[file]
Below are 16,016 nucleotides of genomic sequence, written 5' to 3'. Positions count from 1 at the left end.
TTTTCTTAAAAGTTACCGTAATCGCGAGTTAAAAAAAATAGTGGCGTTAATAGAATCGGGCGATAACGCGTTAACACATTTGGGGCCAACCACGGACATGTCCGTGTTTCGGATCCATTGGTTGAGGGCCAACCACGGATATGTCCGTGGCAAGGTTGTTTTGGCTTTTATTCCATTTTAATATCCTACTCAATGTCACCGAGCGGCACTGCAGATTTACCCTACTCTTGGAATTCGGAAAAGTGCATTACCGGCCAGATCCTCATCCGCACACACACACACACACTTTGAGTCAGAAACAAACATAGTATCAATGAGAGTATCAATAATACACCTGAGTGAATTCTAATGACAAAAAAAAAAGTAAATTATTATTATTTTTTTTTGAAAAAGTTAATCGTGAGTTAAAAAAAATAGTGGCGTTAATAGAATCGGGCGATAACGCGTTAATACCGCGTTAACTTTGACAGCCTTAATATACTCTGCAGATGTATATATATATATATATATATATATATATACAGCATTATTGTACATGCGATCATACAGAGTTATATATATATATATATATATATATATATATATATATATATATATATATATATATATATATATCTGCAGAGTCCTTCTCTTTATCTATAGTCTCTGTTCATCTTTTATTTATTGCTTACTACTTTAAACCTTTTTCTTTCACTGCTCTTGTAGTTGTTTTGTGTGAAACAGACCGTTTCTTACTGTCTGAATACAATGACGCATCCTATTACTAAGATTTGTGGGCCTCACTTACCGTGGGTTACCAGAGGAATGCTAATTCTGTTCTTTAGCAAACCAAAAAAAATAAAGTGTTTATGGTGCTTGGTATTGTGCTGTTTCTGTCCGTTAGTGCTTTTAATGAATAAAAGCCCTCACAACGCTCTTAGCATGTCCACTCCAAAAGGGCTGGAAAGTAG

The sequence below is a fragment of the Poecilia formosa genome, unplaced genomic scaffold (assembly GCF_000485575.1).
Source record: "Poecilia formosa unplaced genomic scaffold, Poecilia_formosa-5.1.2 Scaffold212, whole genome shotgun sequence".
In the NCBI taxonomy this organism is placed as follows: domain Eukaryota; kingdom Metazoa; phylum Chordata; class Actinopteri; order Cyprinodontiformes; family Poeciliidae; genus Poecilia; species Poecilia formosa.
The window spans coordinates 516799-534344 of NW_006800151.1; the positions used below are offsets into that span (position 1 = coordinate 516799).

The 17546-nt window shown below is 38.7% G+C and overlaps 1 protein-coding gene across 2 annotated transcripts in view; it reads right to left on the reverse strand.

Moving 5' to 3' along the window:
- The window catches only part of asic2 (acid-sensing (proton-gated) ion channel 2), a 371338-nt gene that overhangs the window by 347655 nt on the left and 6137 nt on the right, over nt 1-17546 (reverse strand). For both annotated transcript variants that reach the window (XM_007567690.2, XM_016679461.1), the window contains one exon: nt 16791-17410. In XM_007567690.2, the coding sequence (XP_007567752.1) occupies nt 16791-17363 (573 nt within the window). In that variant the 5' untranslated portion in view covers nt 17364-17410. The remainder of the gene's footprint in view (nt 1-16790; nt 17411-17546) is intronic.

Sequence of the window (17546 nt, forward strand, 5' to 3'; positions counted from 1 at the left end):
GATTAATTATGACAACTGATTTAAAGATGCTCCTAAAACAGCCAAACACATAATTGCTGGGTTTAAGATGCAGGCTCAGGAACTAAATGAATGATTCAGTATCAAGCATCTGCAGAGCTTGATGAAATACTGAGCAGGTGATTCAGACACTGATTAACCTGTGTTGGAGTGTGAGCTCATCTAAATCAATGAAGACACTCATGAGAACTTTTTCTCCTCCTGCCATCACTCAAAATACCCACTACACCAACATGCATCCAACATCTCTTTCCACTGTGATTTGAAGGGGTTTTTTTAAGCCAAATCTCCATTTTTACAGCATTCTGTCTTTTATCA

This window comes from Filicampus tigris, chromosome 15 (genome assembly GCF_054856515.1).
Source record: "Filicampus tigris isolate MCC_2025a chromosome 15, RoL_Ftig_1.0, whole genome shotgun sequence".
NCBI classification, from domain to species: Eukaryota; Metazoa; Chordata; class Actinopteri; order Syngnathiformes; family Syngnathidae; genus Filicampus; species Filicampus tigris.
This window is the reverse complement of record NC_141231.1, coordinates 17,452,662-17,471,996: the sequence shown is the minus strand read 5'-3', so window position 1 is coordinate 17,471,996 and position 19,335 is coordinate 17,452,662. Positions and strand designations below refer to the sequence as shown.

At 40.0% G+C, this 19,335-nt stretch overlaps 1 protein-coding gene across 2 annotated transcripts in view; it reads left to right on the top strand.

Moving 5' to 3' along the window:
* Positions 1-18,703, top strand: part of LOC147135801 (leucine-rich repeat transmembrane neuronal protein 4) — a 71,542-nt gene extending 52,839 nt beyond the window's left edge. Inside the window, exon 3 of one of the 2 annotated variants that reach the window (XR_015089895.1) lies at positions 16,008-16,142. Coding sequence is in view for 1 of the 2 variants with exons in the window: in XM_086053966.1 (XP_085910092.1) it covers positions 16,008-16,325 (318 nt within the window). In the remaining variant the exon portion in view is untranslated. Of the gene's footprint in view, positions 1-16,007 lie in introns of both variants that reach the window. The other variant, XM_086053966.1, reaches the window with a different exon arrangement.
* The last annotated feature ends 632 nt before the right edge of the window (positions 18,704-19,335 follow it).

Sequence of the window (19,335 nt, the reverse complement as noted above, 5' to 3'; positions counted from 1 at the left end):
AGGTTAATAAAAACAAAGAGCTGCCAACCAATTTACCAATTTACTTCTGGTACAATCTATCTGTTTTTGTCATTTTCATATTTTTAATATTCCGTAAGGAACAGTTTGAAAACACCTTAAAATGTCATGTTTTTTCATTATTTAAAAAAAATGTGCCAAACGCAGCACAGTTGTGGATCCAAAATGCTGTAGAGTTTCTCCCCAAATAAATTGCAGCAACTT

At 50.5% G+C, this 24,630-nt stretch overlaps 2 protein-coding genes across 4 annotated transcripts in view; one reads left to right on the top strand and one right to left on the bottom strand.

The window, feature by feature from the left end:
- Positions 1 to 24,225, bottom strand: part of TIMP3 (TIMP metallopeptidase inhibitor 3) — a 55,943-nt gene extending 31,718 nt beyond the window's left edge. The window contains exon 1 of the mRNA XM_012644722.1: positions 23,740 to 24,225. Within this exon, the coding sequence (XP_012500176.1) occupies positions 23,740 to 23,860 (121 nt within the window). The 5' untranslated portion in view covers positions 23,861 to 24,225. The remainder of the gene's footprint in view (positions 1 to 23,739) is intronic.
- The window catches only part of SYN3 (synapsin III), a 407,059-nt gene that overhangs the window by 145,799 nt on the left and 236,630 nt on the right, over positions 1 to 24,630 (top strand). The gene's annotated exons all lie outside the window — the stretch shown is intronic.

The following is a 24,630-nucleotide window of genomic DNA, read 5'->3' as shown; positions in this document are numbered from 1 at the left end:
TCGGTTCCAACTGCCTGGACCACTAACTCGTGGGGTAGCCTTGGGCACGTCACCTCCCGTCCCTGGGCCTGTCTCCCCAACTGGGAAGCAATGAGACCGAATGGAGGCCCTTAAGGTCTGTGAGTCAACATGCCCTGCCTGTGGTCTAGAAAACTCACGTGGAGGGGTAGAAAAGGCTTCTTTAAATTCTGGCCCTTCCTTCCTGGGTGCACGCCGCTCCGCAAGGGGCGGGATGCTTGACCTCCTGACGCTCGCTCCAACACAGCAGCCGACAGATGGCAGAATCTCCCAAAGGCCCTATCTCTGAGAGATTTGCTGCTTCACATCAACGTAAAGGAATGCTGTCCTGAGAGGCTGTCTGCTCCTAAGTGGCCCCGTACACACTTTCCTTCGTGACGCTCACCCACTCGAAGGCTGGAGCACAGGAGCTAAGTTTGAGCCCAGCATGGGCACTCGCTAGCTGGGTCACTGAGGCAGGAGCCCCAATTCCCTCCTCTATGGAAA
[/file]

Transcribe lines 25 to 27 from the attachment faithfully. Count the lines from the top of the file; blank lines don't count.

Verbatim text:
- The window catches only part of SYN3 (synapsin III), a 407,059-nt gene that overhangs the window by 145,799 nt on the left and 236,630 nt on the right, over positions 1 to 24,630 (top strand). The gene's annotated exons all lie outside the window — the stretch shown is intronic.

The following is a 24,630-nucleotide window of genomic DNA, read 5'->3' as shown; positions in this document are numbered from 1 at the left end:
TCGGTTCCAACTGCCTGGACCACTAACTCGTGGGGTAGCCTTGGGCACGTCACCTCCCGTCCCTGGGCCTGTCTCCCCAACTGGGAAGCAATGAGACCGAATGGAGGCCCTTAAGGTCTGTGAGTCAACATGCCCTGCCTGTGGTCTAGAAAACTCACGTGGAGGGGTAGAAAAGGCTTCTTTAAATTCTGGCCCTTCCTTCCTGGGTGCACGCCGCTCCGCAAGGGGCGGGATGCTTGACCTCCTGACGCTCGCTCCAACACAGCAGCCGACAGATGGCAGAATCTCCCAAAGGCCCTATCTCTGAGAGATTTGCTGCTTCACATCAACGTAAAGGAATGCTGTCCTGAGAGGCTGTCTGCTCCTAAGTGGCCCCGTACACACTTTCCTTCGTGACGCTCACCCACTCGAAGGCTGGAGCACAGGAGCTAAGTTTGAGCCCAGCATGGGCACTCGCTAGCTGGGTCACTGAGGCAGGAGCCCCAATTCCCTCCTCTATGGAAA